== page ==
The supplies in question are not being provided for a consideration because the essential direct link and reciprocity between the obligations on the one hand of the holding company to provide the management services and the obligations on the other of the subsidiaries to make a payment for those services, is absent.

The issue of what constitutes a supply for a consideration has been the subject of a substantial body of case law.  Most recently we have the decision of the Upper Tribunal in the case of Norseman Gold see VIT64050

Both the FTT and the Upper Tribunal on appeal considered the adequacy for the purpose of making taxable supplies of an intention to charge at some time in the future for services being provided. The FTT concluded that this would be insufficient in the absence of evidence of any agreement about the amount to be charged, the frequency with which invoices would be sent and the details of the services to be provided in exchange for the charge. It decided that it was important that the price or consideration is stipulated rather than there being ‘a rather vague intention to levy an unspecified charge, at some undefined time in the future’.

The recent CJEU decision in the Hungarian case of MVM see VIT64050 reinforces the above decisions. It also supports HMRC policy following L+M in that the holding company has economic activity only  if it provides genuine management charges under an agreement to charge for those services and does actually charge fees and receive consideration for those services.

 

The effect of a holding company joining a VAT Group

Joining a VAT group does not, of itself give rise automatically to an entitlement to recover VAT. It cannot change a non-economic (i.e. out of the scope) activity into an economic activity. Nor does it automatically create a direct and immediate link between all input costs of a holding company and the taxable outputs of other VAT group members unless such a link can be traced through the intra group supplies, or the input costs are such that they are properly and naturally attributable to the VAT group’s taxable outputs.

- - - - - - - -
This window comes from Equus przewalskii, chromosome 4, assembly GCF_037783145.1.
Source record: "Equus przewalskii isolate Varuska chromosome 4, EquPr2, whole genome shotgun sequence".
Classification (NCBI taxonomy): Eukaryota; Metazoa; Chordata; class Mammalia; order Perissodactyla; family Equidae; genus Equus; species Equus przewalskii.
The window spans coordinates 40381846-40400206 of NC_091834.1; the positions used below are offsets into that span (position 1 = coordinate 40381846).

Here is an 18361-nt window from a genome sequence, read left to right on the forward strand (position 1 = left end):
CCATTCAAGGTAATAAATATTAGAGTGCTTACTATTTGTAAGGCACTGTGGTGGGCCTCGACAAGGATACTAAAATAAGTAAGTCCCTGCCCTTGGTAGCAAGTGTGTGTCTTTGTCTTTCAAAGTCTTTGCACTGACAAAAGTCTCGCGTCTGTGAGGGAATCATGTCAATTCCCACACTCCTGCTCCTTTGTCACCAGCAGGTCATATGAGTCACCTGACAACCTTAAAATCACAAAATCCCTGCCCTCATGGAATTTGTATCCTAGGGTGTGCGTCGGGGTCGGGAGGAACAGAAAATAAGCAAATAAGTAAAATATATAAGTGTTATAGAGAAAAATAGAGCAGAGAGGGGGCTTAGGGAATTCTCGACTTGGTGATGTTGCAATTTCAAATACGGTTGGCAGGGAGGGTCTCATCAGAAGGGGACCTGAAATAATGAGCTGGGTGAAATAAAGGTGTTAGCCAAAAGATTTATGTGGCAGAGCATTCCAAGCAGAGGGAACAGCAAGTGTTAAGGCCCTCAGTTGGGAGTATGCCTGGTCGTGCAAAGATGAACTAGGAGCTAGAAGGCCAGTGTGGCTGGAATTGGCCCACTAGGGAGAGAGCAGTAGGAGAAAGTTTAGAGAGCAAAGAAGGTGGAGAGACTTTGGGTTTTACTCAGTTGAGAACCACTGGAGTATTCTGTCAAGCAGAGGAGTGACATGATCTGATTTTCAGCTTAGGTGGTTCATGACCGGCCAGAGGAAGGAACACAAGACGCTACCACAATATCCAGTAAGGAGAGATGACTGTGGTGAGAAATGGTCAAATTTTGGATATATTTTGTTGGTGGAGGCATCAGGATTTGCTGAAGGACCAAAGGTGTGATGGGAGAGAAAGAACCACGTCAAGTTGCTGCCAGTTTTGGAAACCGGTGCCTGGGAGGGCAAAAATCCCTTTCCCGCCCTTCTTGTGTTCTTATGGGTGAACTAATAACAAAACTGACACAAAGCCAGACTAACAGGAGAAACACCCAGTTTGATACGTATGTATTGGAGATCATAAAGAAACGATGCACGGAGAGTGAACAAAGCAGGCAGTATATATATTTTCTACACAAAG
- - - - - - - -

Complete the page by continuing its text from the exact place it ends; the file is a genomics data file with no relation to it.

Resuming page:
VAT grouping has the effect that all supplies are treated for VAT purposes as made to and by the representative member and imposes joint and several liability on all the members.  It doesn’t have any other effect.  If a member of a VAT group incurs costs which it uses for non-economic activities, then the VAT on those costs still relates to the non-economic activities and VAT grouping does not change that.  The supplies are treated as being used by the representative member for non-economic purposes.

In Commission v Ireland C-85/11, the court accepted the opinion of the Advocate General in its entirety. The Advocate General commented at para 43:

the right of the persons belonging to the VAT group to deduct VAT for purchases is not expanded. This right continues to be applicable only to those supplies that are made for the activities subject to VAT by the VAT group. Nor are the members of a VAT group entitled to deduct VAT on supplies made for VAT exempted activities”